Grail quest

  Comparisons are odious.
  For more than a year, I put off reading Kate Mosse's "Labyrinth" because so many reviewers compared it to Dan Brown's "The Da Vinci Code," a novel I thought unfolded like a bad Cliff Note's version of Grail mythology. But there it was one weekend, the last novel in my To Be Read pile. So I rolled my eyes, picked up "Labyrinth" and landed in the French Pyrenees, somewhere near Carcassonne.
  I was truly glad to be there.
  Mosse delivers a twined story of quest and destiny told by a modern Alice and her 13th-century counterpart Alais. The story begins with Alice's discovery of a pair of  skeletons interred in a shallow grave while volunteering on an archaeological dig. The remains, clearly marked by violence, are interred in a cave underneath the pattern of a labyrinth.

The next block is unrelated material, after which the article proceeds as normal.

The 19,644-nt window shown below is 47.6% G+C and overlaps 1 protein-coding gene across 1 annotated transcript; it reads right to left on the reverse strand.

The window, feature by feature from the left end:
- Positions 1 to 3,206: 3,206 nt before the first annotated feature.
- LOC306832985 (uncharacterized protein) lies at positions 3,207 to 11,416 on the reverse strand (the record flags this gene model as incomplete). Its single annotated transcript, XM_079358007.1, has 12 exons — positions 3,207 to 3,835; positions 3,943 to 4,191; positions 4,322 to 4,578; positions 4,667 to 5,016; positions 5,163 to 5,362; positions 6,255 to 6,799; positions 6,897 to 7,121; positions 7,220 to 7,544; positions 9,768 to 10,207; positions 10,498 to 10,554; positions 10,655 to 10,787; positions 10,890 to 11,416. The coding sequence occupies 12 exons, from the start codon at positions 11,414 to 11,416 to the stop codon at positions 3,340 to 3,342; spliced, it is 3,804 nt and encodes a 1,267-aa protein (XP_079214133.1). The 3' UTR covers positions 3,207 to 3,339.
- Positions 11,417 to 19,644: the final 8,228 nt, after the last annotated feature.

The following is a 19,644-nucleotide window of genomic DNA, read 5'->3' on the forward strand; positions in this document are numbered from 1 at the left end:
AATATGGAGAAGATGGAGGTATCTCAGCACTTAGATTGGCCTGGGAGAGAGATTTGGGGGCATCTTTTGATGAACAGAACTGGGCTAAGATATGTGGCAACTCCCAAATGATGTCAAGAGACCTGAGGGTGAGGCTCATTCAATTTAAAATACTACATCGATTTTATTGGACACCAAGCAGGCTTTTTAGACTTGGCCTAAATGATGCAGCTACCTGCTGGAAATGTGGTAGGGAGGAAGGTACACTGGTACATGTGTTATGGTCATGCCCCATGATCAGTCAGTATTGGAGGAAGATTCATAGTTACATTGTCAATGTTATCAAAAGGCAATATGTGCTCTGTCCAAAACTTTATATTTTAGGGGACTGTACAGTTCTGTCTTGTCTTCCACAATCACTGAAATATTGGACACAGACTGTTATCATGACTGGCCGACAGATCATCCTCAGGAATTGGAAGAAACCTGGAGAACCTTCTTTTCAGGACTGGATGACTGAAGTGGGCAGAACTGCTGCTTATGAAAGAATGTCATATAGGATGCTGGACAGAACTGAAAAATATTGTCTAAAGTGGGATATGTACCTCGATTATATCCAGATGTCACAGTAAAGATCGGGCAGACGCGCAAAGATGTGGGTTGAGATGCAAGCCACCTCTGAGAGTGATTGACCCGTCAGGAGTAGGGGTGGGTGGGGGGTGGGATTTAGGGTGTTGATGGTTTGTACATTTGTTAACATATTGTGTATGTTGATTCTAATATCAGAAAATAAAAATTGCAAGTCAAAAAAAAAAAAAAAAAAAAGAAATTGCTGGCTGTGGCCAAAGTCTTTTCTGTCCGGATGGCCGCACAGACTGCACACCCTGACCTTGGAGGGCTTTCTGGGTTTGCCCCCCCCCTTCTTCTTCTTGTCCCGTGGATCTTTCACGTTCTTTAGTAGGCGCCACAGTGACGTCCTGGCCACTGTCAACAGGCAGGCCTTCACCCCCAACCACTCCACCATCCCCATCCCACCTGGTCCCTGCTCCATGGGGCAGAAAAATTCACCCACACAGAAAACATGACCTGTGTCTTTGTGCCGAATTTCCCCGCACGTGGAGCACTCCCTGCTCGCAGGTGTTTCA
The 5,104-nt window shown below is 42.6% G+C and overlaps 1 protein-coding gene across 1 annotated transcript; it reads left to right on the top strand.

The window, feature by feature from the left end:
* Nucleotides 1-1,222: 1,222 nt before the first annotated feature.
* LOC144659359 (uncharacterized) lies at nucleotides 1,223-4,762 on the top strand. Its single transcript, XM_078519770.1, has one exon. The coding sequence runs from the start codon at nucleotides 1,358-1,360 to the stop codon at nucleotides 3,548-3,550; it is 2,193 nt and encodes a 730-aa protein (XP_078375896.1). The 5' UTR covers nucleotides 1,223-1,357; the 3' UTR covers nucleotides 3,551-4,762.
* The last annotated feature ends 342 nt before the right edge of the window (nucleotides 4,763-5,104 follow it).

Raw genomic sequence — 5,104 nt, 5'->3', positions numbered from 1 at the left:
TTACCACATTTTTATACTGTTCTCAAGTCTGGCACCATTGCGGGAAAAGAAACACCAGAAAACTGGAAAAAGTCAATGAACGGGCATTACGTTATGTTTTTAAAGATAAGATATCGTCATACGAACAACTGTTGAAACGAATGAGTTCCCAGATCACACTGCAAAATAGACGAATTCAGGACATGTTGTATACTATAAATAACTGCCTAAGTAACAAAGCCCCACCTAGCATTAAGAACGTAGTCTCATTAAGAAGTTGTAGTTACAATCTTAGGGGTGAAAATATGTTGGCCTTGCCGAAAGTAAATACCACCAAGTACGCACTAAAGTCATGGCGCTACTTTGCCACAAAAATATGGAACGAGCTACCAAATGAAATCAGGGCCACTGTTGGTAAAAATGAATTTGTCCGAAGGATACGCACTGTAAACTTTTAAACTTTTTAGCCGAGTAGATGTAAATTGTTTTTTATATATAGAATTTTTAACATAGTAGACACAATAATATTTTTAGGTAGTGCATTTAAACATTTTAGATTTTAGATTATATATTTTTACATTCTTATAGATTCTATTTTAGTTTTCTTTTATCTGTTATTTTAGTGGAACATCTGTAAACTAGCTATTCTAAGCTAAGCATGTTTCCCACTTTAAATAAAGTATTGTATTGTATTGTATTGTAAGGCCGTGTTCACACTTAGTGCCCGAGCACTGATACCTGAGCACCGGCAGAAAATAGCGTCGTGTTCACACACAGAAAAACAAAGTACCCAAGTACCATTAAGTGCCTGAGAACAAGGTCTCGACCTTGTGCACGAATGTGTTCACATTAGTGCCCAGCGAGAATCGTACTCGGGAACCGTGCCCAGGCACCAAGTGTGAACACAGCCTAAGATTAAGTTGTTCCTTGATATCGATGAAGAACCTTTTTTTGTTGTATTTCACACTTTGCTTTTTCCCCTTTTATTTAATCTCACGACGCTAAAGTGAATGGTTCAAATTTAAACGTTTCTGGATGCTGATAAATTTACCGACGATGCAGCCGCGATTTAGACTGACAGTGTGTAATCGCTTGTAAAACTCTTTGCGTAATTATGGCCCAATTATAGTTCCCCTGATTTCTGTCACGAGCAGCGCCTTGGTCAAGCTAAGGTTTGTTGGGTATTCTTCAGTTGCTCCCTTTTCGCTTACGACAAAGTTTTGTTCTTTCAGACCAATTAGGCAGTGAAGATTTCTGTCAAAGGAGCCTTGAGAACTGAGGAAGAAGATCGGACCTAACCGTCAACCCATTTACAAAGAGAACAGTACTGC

A mysterious ring gripped by one of the skeletons and a book in a leather bag may contain keys that lead to the true Grail. The artifacts trigger the interest of a shadowy secret sect that soon has Alice on the run, desperately trying to understand her role in what quickly becomes a  fantastical thriller.
  Her story and that of Alais — who with her family is caught up in the relentless press of a crusade called by the Vatican to stamp out the Cathar heresy — explodes in a satisfying mix of Grail lore and history.
  The only thing Mosse's novel has in common with "The Da Vinci Code" is topic, and "Labyrinth" is the better book by far.